Retirements savers today have many options to choose from when it comes to opening a retirement savings account or participating in a company-sponsored plan. But it can be difficult to know which type of plan is right for you, especially if you have access to an employer-sponsored retirement plan.
This breakdown of the major types of retirement plans and accounts can help you to determine the path that you should take on your journey to a secure retirement. Use it to review whether you have the right mix of IRAs and 401(k)s in your portfolio going forward. Decide whether this is the year you should be thinking about opening a different type of account.
For each type of account, whether IRA or 401(k), you also need to decide whether you need a Roth or regular version. Your tax status and other issues will determine which of these are open to you. You also need to think about whether you want to take the tax deduction now (a traditional account, opened with pre-tax employment income) or be able to withdraw your money tax-free in retirement (a Roth account, opened with after-tax income).
Traditional vs. Roth IRAs: Which Is Best for You Now?
There are two types of individual retirement accounts (IRAs), traditional and Roth. In 2016, the total amount you can contribute to an IRA (Roth and/or traditional) is $5,500, plus an additional $1,000 if you are age 50 or above.
Traditional IRAs allow you to make tax-deductible contributions each year that then grow tax-deferred until retirement. All income that you draw from them once you have retired is then taxed as ordinary income. There is an income phaseout schedule for this deduction if you participate in an employer-sponsored retirement plan and your income is above a certain level; your filing status is a determinant, too. (Read the specifics here.) However, this limitation only applies to traditional IRAs.
With a Roth IRA you make nondeductible contributions and then take out tax-free distributions at retirement. Roth IRAs don’t have the income threshold limit because their contributions are nondeductible. However, there is an income phaseout schedule for their use that prevents high-income taxpayers from investing in them directly. (Check here for the specifics.) Fortunately, those with incomes above the phaseout schedule can make a nondeductible contribution to a traditional IRA and then convert this amount to a Roth IRA, because no income limit is applied to conversions (see the discussion of backdoor conversions, below).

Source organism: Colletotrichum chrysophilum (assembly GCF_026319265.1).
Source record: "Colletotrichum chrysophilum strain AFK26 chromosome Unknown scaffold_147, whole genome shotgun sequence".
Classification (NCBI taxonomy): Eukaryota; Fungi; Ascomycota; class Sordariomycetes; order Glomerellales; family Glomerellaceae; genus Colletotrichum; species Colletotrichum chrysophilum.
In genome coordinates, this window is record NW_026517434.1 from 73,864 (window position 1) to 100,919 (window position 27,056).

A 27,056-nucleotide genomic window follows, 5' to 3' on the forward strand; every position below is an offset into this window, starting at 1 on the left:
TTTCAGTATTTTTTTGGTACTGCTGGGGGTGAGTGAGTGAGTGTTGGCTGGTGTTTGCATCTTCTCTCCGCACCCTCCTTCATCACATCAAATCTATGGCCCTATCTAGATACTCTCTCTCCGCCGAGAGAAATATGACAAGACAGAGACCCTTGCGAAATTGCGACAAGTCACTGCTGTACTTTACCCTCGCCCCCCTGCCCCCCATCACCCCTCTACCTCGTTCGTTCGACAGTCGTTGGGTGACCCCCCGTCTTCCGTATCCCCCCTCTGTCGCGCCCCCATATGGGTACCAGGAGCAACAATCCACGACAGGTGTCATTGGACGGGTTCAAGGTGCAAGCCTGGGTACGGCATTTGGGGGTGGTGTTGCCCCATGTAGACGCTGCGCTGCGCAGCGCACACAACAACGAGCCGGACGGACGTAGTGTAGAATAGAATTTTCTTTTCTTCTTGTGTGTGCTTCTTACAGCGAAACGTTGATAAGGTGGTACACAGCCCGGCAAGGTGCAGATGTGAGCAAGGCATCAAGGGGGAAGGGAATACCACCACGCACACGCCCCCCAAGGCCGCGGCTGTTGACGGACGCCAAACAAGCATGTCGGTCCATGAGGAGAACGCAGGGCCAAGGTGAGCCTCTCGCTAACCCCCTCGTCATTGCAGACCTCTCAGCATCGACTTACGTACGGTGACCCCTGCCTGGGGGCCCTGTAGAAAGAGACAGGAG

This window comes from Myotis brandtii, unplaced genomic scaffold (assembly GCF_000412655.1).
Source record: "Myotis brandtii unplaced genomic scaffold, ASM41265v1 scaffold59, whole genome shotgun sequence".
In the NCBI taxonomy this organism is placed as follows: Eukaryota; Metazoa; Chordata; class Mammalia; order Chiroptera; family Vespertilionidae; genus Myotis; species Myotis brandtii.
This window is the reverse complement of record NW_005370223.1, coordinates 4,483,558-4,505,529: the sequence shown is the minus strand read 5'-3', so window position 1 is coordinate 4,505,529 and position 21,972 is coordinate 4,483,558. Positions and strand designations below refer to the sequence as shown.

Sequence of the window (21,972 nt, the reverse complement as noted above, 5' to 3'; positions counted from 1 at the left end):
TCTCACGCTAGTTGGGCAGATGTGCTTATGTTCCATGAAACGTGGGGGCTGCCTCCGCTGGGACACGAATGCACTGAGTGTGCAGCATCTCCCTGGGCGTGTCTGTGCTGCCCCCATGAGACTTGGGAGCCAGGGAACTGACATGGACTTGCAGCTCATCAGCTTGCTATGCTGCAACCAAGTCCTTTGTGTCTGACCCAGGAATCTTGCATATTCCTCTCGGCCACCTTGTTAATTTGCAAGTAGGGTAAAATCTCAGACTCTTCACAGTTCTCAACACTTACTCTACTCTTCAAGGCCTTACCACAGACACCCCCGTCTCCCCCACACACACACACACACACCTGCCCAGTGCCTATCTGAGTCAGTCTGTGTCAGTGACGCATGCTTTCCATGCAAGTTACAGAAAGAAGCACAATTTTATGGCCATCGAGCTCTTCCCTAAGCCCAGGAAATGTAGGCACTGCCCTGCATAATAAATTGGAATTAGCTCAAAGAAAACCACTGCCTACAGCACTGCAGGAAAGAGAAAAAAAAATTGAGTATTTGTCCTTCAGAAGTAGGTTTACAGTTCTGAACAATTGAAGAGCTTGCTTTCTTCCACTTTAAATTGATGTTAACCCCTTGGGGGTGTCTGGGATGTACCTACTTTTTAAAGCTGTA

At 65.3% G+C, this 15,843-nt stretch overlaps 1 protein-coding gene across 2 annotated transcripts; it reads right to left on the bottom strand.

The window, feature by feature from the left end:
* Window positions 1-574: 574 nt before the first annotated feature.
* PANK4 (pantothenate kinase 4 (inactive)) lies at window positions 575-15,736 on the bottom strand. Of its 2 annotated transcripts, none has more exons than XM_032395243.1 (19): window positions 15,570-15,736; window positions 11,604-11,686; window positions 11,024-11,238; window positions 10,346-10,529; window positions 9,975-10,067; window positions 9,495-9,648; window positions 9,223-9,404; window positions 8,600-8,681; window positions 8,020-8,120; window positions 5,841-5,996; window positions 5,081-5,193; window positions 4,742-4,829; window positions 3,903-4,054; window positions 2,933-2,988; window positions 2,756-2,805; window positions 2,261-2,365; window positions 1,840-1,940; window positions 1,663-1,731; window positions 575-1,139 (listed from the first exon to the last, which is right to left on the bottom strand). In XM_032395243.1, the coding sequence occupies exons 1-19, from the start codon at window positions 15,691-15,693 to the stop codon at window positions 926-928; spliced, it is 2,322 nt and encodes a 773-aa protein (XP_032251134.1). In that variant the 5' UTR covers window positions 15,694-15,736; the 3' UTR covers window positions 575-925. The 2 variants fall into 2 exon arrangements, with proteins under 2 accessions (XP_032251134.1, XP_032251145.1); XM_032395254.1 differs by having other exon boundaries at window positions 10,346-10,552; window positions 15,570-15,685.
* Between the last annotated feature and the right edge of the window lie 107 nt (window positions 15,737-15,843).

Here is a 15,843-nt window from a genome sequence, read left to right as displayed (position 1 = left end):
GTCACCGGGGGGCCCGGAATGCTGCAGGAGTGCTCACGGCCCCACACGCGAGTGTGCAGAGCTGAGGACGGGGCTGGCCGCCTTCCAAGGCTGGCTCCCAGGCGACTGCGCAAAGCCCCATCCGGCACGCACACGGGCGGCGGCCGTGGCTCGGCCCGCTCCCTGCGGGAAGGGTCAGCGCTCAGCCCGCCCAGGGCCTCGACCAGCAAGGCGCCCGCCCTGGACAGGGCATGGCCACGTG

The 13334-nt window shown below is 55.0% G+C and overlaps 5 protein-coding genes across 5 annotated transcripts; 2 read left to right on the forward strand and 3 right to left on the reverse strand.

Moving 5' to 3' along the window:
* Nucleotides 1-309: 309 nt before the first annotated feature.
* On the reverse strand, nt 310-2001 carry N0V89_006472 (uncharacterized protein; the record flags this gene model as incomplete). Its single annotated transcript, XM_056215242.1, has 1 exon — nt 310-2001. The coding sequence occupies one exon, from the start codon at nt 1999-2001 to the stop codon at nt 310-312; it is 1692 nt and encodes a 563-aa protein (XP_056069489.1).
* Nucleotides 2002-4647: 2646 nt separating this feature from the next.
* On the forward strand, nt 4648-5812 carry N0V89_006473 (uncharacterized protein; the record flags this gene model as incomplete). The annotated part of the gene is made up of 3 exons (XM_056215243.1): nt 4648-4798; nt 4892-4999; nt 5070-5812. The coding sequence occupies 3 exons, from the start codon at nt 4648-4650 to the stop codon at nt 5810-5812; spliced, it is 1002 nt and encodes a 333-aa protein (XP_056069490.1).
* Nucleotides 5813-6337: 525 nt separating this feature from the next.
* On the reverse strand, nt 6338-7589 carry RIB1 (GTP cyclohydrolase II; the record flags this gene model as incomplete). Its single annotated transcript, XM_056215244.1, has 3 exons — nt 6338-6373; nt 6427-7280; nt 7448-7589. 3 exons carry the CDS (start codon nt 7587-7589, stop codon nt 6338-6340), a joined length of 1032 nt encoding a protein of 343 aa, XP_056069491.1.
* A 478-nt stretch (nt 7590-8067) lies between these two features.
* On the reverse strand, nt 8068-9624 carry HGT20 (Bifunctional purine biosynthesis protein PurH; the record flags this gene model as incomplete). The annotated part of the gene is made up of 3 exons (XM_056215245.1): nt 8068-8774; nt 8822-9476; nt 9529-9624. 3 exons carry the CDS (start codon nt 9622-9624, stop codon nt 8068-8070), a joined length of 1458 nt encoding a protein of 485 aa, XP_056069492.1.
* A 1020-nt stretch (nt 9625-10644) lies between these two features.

As you undertake a financial planning review, the choice you have to make is whether you need the tax deduction that you get with traditional IRA contributions – or you prefer to receive the tax-free distributions at retirement that a Roth IRA provides. You may want to speak with a tax advisor to find out which choice is best for your current situation. If you are in your peak earning years, for example, it may be better for you to make deductible contributions to a traditional IRA now. You can always convert it to a Roth IRA at retirement when you are likely to be in a lower tax bracket. Another consideration is that traditional IRAs mandate that you take required minimum distributions after age 70½ (see below); Roth IRAs do not.
If your income is too high for you to make a direct contribution to a Roth IRA, you have another option to fund your account: a backdoor conversion. This can be done in any year when your income is too high to make a direct contribution. If you have been contributing to a Roth IRA for the past few years and get a raise at your job that makes you ineligible to make further direct contributions, you can continue to fund your Roth using this strategy.